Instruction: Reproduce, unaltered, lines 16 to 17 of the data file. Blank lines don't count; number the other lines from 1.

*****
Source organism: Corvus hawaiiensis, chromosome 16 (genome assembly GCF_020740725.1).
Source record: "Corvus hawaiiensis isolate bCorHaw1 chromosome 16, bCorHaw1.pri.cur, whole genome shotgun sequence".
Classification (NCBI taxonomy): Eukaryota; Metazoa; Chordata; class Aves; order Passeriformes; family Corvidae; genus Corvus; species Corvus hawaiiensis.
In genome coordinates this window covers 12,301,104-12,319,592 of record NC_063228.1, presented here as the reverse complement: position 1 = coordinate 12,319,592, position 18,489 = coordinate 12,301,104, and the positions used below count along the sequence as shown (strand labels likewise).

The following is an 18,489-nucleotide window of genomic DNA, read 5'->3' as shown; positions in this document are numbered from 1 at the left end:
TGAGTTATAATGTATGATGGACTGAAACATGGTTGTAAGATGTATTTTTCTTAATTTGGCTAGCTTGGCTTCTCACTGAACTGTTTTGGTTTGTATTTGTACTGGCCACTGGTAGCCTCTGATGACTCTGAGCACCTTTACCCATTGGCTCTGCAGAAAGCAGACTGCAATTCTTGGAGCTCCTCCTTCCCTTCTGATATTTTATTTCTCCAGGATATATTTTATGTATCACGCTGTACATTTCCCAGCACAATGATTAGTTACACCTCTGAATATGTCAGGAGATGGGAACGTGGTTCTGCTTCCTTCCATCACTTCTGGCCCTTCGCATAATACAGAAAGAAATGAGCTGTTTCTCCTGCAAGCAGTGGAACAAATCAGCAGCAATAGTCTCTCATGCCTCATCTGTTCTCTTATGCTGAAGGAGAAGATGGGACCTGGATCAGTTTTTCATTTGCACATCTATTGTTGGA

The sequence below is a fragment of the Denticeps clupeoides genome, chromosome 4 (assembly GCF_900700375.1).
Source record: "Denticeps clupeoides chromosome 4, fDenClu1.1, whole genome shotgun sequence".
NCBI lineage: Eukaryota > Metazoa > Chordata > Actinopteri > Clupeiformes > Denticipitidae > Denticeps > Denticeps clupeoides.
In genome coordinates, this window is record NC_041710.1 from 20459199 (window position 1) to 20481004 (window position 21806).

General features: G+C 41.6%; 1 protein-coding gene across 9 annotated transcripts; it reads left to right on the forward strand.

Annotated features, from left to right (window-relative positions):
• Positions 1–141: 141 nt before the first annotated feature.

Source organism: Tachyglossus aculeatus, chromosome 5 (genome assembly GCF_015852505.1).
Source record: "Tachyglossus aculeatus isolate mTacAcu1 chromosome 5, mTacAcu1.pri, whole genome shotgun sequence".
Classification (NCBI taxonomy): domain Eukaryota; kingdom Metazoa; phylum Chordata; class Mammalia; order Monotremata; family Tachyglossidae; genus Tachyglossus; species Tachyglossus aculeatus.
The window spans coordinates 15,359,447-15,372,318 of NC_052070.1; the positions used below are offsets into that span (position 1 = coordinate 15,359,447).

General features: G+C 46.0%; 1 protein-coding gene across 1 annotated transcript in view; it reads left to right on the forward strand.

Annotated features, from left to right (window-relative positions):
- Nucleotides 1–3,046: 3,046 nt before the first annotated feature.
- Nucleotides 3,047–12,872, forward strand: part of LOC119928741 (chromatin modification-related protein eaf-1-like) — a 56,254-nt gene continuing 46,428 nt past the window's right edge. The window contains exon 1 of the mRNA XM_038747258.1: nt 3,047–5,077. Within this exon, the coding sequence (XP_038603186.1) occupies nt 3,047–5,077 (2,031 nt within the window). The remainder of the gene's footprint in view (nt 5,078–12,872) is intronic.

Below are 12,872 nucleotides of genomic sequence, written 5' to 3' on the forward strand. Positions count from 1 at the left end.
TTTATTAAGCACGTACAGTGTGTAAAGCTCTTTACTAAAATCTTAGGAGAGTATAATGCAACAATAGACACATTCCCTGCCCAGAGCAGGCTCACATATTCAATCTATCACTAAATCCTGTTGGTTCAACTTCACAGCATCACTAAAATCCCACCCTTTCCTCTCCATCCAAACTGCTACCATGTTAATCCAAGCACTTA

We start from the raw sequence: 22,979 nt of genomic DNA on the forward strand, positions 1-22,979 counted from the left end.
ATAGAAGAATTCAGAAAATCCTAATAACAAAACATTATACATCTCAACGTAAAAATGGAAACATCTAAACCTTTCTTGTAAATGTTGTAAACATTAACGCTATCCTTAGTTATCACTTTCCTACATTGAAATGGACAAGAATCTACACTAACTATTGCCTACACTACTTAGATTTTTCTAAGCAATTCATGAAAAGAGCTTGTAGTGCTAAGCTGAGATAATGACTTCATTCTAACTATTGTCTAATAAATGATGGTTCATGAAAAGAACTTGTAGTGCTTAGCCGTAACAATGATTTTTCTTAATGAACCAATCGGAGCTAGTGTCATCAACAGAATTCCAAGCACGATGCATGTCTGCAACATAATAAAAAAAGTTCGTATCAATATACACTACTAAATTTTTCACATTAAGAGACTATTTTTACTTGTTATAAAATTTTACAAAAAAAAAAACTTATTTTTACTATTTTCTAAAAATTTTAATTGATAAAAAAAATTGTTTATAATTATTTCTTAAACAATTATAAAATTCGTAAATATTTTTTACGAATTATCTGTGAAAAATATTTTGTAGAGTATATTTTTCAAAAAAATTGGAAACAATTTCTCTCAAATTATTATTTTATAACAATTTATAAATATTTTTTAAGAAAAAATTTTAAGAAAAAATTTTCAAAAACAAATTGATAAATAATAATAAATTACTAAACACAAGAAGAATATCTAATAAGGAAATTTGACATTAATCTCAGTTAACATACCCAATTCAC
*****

Classification (NCBI taxonomy): domain Eukaryota; kingdom Metazoa; phylum Chordata; class Mammalia; order Monotremata; family Tachyglossidae; genus Tachyglossus; species Tachyglossus aculeatus.
The window spans coordinates 15,359,447-15,372,318 of NC_052070.1; the positions used below are offsets into that span (position 1 = coordinate 15,359,447).